(WCCO) — We all pay for food and the price is going up, but it isn’t like a rise in gas prices. There isn’t a big sign out in front of stores telling you the price of cereal has increased.
It is something you will likely notice at the check-out counter, however, and that has some shoppers wondering how they are going to adjust.
Right now the average family of four will spend about $771 a month on food. That comes out to be roughly $9,253 a year.
If food prices go up the projected 4 percent next year, those same families will be adding about $370 to their food bill.
“I think it’s going to be a matter of not buying the extras and just buying the essentials,” said consumer, Sue Begin.
In the larger scheme of things, a 4 percent price hike doesn’t sound overwhelming, but when you factor in that that hike could include cereal, produce, and other essential products — the numbers start to add up. Meat products aren’t immune either. In fact, bacon is 16 percent more expensive than it was a year ago.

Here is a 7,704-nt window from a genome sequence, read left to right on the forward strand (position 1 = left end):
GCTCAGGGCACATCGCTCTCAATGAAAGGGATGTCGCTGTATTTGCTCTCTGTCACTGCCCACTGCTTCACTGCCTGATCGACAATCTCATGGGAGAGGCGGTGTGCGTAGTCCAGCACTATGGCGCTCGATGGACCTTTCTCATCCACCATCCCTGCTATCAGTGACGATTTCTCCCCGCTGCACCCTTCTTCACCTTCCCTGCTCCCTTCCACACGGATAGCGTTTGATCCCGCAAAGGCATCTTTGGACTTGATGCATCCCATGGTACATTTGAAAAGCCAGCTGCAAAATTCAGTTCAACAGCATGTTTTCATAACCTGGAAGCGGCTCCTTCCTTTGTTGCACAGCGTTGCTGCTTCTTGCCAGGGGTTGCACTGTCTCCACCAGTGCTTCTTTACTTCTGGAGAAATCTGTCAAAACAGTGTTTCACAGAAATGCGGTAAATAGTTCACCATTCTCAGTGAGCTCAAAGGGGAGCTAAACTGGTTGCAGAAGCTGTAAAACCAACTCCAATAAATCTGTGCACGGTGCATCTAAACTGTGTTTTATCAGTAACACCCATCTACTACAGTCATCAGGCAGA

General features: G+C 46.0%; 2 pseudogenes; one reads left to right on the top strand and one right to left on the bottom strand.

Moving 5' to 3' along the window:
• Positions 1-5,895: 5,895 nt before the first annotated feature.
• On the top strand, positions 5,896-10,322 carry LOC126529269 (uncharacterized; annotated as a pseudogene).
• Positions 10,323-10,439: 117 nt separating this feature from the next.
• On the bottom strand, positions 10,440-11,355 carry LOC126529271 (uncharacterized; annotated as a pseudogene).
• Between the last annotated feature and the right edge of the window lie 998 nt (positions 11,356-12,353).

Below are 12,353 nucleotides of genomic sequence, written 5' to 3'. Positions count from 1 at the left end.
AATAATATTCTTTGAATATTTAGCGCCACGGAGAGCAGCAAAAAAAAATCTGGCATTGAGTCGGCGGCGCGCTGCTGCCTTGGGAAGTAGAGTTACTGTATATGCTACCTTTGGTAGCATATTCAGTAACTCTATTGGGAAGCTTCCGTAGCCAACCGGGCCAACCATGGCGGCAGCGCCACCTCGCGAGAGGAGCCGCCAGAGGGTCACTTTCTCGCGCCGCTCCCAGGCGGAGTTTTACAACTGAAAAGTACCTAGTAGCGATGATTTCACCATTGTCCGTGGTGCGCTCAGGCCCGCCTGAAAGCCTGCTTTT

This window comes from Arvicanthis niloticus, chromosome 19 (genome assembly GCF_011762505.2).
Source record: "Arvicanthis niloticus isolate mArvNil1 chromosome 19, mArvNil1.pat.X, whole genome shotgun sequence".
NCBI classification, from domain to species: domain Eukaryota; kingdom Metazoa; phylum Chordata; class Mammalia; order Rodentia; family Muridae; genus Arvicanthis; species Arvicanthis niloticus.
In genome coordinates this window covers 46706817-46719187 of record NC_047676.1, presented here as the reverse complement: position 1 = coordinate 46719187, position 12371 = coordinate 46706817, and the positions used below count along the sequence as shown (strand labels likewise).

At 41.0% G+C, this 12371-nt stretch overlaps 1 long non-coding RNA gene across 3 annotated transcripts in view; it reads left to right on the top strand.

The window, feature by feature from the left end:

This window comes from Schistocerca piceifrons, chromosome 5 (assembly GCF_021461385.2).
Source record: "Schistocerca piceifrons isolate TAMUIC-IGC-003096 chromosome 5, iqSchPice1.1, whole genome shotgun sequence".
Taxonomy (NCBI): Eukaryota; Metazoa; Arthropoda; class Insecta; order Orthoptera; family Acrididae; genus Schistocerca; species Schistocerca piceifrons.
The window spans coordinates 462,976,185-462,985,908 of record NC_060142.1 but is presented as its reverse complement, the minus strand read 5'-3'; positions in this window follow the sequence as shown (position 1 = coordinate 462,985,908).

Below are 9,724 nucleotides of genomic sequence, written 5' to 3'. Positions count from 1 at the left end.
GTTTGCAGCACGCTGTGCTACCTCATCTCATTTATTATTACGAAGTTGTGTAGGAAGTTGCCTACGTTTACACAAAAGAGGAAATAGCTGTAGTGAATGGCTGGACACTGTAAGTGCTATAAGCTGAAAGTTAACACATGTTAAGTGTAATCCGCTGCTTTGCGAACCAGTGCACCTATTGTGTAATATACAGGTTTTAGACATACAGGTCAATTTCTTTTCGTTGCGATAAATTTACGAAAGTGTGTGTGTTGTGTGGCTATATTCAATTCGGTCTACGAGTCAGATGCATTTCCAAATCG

It all comes back to a rise in commodity costs. Corn prices have increased, and because that ingredient is in so many foods it has caused a spike.
“Manufacturers are reducing the size of the packaging and it leaves the price the same on the shelf, but you get less for your money,” said Brad Hansen of Dean’s Super Market in Osseo, Minn.
That is just one observation Hansen has made. He said manufacturers have tried other things so they don’t have to increase prices, but he won’t be surprised if they are forced to increase costs in 2011.
“It’s hard for the small grocers because people are so price conscious right now that it’s hard to compete against the big Wal-Mart’s, Cub’s, and Supervalu’s,” said Hansen.
But compete is something they will have to do as consumers become more conscious.
“I think it will be a little tough on us. Ya know, because everything seems to be going up a little bit, but that will hurt us a little bit,” said consumer Jackie Krone.
One economist said pork had the highest rise of any food category of the past year. Pork prices rose by about 5 percent.
Those prices should fall back a bit, but at the same time beef prices and dairy prices could increase by about 5 percent in 2011.